What do Southern Baptists Have in Common with the LGBTQ Community?

Southern Baptists are often heard bragging about their numerical size as “the largest group of protestants in America” even though they are quite anxious these days about the seemingly irreversible reality of their numerical decline.

It may be impossible to arrive at a completely reliable accounting of how many Southern Baptists reside in America. The statistics gleaned from the most recent Annual Report of the Southern Baptist Convention (SBC) are helpful but they do not tell the whole story. That report may, however, hint at a steeper rate of decline than that which Southern Baptists are presently admitting. There perhaps is no intention to mislead in this annual report but there most likely are nowhere near 15.7 million Southern Baptists in America.

Ask any Southern Baptist pastor about their church membership roll and he (ordained women are verboten) will tell you that many listed on that roll that are no longer associated with their congregation. Usually he will reluctantly tell you, if you press, that perhaps only about half of the people on the church roll are considered to be currently classified as active members of their congregation. For this reason most Baptist churches have formal membership classifications of “active” and “inactive.”

Southern Baptists are loathe to remove names from their church membership rolls. They rarely clean up or purge their rolls for fear of angering their local community. The attempt to do so also typically results in an internal church conflict over the question of qualifications for church membership.

The typical SBC church roll lists names of people that cannot be located. It has names of people who have moved and left no forwarding address. Sometimes the names of congregants are duplicated on the rolls of other Baptist churches where they formerly were members. Sometimes the rolls contain names of people who have joined another denomination. Many listed on church rolls have dropped out of the institutional church altogether. On some rare occasions, either by neglect or because of a lack of information, the roll contains names of members who are deceased

For these reasons the 5.8 million weekly average attendance statistic in the annual report is an important indicator in determining a reasonable membership figure. It should be noted that not all active members attend regularly and that the collective attending membership rarely gathers together on any given Sunday. Even taking into account those members who are not able to attend for reasons such as physical infirmity, this statistic is an important indicator that informs a sincere effort to identify a reliable membership total. It should also be noted that some Southern Baptist congregations do not submit an annual report and this adds to the uncertainty over accurate statistics.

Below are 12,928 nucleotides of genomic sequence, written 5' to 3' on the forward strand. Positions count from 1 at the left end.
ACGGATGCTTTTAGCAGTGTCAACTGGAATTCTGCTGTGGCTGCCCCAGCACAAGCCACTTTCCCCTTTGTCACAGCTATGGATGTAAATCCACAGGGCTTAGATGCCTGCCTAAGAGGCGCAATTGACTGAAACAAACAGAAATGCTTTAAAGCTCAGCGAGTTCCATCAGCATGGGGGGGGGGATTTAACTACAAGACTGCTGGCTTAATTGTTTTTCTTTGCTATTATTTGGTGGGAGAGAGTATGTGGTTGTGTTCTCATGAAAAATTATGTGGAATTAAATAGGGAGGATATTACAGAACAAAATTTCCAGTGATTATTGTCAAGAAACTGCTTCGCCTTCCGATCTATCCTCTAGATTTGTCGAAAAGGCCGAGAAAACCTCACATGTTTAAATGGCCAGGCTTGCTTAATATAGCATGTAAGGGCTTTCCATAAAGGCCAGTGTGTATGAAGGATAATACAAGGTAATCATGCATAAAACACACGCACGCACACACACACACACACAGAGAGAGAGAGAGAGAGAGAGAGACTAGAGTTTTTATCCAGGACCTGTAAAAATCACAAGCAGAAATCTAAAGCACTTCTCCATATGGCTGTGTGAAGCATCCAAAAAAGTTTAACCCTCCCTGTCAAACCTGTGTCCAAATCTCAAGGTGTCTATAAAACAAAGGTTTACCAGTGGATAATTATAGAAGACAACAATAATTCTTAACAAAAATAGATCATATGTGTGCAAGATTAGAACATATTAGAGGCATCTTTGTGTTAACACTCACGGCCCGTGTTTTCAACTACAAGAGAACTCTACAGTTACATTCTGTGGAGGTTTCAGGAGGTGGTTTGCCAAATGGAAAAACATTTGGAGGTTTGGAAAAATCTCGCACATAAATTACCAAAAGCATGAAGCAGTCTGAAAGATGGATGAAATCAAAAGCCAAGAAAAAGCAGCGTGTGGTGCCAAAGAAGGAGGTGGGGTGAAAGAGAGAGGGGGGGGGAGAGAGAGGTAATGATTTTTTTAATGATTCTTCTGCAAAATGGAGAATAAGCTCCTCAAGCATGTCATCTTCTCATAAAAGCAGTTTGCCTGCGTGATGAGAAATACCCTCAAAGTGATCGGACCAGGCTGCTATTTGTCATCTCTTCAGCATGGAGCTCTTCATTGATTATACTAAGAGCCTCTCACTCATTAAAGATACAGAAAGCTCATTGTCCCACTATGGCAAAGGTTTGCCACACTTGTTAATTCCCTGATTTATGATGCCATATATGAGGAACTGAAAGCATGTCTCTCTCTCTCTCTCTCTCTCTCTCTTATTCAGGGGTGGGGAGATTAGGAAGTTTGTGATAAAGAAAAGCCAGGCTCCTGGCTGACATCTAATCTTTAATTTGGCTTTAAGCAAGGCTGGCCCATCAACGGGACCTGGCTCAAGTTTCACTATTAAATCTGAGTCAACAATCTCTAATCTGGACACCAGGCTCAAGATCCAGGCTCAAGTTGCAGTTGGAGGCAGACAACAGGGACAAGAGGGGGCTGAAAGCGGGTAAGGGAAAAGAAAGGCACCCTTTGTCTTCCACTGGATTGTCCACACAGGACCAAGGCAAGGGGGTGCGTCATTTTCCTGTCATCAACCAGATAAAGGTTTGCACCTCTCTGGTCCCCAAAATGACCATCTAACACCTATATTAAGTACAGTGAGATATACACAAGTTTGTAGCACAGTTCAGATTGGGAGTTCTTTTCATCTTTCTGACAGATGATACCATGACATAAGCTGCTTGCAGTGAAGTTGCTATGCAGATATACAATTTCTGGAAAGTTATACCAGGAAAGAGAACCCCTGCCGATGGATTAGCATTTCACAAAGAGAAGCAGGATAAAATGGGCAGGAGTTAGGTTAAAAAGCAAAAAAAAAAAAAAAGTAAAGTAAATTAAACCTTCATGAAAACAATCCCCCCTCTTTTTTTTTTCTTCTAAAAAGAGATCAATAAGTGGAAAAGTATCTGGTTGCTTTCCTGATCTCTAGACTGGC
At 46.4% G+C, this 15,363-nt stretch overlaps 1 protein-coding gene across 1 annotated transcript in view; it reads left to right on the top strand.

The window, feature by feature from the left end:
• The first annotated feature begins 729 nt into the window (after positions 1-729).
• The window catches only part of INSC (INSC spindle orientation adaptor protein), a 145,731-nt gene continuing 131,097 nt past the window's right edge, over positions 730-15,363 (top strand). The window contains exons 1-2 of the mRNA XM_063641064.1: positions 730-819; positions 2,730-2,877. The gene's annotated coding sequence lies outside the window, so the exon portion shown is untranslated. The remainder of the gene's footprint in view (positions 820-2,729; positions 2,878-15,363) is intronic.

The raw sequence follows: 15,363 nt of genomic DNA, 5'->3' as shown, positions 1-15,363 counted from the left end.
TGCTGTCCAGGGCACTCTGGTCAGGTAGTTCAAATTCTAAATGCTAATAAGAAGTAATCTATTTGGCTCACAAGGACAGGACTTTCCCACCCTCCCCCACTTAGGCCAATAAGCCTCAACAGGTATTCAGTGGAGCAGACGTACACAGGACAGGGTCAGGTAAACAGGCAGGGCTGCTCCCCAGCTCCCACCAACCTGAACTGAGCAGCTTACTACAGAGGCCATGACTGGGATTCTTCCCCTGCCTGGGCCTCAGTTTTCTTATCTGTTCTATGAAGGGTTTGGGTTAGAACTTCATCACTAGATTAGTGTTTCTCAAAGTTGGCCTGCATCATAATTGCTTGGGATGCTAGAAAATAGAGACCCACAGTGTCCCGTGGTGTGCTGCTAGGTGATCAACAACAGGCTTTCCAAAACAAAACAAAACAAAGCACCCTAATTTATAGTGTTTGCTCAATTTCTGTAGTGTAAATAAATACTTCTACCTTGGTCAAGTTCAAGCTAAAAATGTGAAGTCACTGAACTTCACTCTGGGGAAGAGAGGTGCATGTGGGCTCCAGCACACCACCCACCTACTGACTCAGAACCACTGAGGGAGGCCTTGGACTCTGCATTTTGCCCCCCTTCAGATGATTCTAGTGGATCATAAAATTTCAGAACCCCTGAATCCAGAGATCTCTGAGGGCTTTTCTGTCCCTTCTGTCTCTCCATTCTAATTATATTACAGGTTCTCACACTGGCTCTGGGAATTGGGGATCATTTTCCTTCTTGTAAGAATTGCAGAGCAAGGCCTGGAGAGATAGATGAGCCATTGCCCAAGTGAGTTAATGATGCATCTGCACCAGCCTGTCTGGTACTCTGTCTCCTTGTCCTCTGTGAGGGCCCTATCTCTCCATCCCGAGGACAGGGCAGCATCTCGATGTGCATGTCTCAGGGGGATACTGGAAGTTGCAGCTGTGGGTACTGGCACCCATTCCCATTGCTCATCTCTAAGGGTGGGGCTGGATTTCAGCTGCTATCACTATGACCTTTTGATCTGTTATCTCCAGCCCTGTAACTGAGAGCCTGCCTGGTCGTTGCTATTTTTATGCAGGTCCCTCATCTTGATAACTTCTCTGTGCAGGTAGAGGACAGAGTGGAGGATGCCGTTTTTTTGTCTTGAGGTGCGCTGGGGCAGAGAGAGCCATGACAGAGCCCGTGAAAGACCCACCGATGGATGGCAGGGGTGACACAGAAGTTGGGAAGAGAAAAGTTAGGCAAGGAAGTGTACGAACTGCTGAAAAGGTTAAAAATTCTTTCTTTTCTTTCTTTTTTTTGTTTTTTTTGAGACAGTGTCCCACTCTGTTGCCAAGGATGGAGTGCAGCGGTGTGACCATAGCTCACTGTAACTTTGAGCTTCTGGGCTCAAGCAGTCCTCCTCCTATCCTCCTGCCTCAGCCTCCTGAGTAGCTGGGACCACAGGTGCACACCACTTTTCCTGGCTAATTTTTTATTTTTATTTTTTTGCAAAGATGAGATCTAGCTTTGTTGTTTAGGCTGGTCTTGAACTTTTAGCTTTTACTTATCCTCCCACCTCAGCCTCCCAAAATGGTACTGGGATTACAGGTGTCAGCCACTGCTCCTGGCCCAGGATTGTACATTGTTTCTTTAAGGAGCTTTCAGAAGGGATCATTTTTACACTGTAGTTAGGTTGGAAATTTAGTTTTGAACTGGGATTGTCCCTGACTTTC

Taking all of these factors into consideration, I would suggest that a fair and somewhat generous estimate would be that there are 9-10 million Southern Baptists in America. This must be qualified by the admission that there is little available research that would allow for a complete resolution of the question of a reliable Southern Baptist census.

So what do Southern Baptists and the LGBT community in America have in common? The percentage of people who identify as LGBT in this society is most likely about the same as the percentage of practicing Southern Baptists in America. The percentages of both are somewhere in the 3-5% of the national population range.

The undeniable reality of numerical decline is forcing Southern Baptists to begin to think of themselves as a minority. For many Southern Baptists this requires adopting a new and foreign mindset. Last year, Russell Moore, president of the SBC’s public policy arm, the Ethics and Religious Liberty Commission, candidly stated that “Southern Baptists can no longer pretend to be the moral majority and should instead seek to be a “prophetic minority.”

Some Southern Baptists are focused on the cause(s) for their decline. Most are publically attributing their dilemma to a loss of passion for evangelism. Few are willing to entertain the notion that their decline is a consequence of Southern Baptists’ internecine conflicts that led to a formal schism. Some cautiously attribute numerical decline to the SBC’s aggressive involvement in the prevailing culture wars and society’s subsequent association of Baptists with intolerance. Some see these declines as early warning signs of a coming persecution. Many Southern Baptists merely shrug this reality off and comfort themselves by saying that this period of decline is sadly a common experience for all mainline denominations.

Meanwhile, SBC leaders have been busy building political coalitions with other socially conservative elements within the Mormon and Roman Catholic communities. These alliances will, they hope, mitigate the effects of cultural marginalization that will likely diminish Southern Baptists’ political and religious influence in the new American social landscape. In the meantime, it would be best if they would be honest about their numbers when they are tempted to throw their political weight around.

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About mikegreer2015

Kentucky
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